I suggest you ...

Support for immutable objects

Use some ideas of F# for C#. For instance, it would be very nice to have support for immutable objects, like immutable lists etc. with low costs for list changes. Also, a keyword to declare a class explicit as immutable would be helpful.

164 votes
Vote
Sign in
Check!
(thinking…)
Reset
or sign in with
  • facebook
  • google
    Password icon
    I agree to the terms of service
    Signed in as (Sign out)
    You have left! (?) (thinking…)
    Dirk Lellinger shared this idea  ·   ·  Flag idea as inappropriate…  ·  Admin →

    12 comments

    Sign in
    Check!
    (thinking…)
    Reset
    or sign in with
    • facebook
    • google
      Password icon
      I agree to the terms of service
      Signed in as (Sign out)
      Submitting...
      • Qwertie commented  ·   ·  Flag as inappropriate

        Enhanced C# (LeMP) supports "alt class", a quick way of making immutable objects and disjoint unions:

        public alt class Rectangle {
        . alt this(int X, int Y, int Width, int Height);
        . public Size Size {
        . . get { return new Size(Width, Height); }
        . }
        }

        public abstract alt class BinaryTree<T> where T: IComparable<T>
        {
        . alt Leaf(T Value);
        . alt Node(T Value, BinaryTree<T> Left, BinaryTree<T> Right);
        }

        More info: http://ecsharp.net/lemp/pattern-matching.html#algebraic-data-types

        You also asked for "immutable lists etc. with low costs for list changes". The Loyc.Collections library (LoycCore on NuGet) provides what you're looking for:

        - VList<T> is an immutable list that works like a hybrid between persistent linked lists in functional languages and a regular .NET list class (it implements IList<T>).
        - There are other persistent data structures such as a pair of immutable hash trees: `Set<T>` and `Map<TKey, TValue>`
        - And there's other handy features, like slices (references to parts of larger lists).

        To learn more visit http://core.ecsharp.net/ or http://core.ecsharp.net/collections/

      • verelpode commented  ·   ·  Flag as inappropriate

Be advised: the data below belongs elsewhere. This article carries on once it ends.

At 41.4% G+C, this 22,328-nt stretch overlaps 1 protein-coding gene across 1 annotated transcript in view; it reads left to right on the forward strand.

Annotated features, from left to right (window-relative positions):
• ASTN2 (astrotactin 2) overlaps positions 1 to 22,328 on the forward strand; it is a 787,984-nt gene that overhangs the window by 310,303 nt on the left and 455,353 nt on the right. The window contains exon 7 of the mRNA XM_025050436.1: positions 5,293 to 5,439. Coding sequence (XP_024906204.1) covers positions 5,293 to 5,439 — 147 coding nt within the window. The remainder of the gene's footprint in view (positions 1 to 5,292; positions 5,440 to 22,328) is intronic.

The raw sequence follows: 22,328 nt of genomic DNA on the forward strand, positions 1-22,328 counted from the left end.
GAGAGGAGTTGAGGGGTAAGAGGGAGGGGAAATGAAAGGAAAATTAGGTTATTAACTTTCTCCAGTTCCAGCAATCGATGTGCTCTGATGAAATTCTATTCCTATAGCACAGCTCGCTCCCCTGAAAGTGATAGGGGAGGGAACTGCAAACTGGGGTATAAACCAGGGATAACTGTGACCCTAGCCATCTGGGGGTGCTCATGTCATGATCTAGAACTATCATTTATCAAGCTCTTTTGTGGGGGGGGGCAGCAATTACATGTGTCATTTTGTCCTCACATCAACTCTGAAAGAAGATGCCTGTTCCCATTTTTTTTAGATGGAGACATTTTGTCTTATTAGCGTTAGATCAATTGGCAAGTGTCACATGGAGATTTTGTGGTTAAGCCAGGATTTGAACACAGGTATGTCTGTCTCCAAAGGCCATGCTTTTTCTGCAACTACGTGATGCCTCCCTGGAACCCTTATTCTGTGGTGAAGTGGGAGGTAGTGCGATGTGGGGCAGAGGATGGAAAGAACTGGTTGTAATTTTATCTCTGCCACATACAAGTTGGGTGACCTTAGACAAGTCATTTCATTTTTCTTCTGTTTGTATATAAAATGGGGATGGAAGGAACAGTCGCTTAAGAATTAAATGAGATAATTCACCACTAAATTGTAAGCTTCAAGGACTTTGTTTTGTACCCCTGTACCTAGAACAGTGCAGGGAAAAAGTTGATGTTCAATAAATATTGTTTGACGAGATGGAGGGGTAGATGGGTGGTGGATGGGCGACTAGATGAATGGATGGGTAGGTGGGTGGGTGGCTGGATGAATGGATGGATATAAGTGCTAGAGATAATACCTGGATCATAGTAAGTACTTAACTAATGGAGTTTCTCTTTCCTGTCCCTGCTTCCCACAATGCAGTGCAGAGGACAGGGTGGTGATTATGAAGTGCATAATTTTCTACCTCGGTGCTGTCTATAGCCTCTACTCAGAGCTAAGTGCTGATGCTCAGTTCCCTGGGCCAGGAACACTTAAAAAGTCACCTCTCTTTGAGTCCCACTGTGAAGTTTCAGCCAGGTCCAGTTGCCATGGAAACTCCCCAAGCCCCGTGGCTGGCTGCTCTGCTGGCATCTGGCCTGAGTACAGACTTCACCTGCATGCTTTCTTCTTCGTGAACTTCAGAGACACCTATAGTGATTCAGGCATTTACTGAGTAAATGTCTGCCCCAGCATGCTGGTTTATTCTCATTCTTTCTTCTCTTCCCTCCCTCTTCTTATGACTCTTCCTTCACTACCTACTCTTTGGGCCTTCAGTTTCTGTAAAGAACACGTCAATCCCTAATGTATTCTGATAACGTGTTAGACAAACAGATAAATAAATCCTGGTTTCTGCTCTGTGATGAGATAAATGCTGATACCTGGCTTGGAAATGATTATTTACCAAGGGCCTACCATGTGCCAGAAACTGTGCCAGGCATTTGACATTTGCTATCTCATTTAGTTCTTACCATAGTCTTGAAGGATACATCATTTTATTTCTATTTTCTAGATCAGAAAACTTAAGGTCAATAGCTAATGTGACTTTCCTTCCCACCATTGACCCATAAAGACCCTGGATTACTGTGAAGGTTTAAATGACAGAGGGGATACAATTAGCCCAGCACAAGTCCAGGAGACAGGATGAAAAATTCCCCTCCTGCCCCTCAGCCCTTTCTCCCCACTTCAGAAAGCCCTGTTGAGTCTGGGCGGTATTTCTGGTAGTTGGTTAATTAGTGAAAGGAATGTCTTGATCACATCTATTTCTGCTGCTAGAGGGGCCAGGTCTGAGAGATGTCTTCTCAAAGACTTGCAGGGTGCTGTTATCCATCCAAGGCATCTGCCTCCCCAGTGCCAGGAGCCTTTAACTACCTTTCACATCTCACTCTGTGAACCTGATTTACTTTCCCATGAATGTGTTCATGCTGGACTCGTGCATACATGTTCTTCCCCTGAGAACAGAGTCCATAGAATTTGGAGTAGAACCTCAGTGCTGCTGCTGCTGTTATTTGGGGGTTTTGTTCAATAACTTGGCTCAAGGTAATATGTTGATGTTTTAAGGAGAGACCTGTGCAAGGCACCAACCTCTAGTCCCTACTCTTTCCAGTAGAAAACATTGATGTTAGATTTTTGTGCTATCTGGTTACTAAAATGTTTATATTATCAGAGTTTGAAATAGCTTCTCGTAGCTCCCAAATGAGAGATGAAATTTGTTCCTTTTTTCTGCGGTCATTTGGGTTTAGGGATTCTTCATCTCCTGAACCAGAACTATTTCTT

We all know that immutable objects are very good in some situations. But how to build the immutable object? If the class contains only few properties, then a generally satisfactory solution is to pass all the properties as parameters in the constructor.

        However, this solution is impractical when a class contains many properties. A constructor with 20 parameters is impractical.

        Imagine a source code generation facility that automatically generates (and maintains) mutable "builder" (AKA "factory") versions of selected classes! It would inspect the properties of each immutable class (getter-only properties) and generate a "builder" version with the same properties except with both getter and setter methods in each property.

        It must also support collection properties. The immutable class efficiently stores each list-collection property as a fixed-size array, like this:

        private Something[] _SomeItems;
        public IReadOnlyList<Something> SomeItems { get { return _SomeItems; } }

        Whereas the builder version implements the collection property in a mutable manner like this:

        private List<Something> _SomeItems = new List<Something>();
        public IList<Something> SomeItems { get { return _SomeItems; } }
        // (still no setter, instead use IList.Add() etc.)

        IMPORTANT: I said generate the builder from the immutable class, but consider whether the opposite direction would be better. i.e. should the programmer write the builder version of the class, then the immutable version is auto-generated from the builder class. Or maybe support both directions -- programmer's choice.

        ***** ACTUALLY: The best solution may be that the programmer writes NEITHER the immutable or builder version, rather he/she writes an abstract class or interface that is used as the basis/source to auto-generate both the immutable and builder versions of the class. Perhaps the programmer can optionally override the auto-generation of a particular property implementation in either the immutable or builder class (or both) by supplying a manually-implemented version of that property (in special cases), but the default and usual situation is to auto-generate the implementation. *****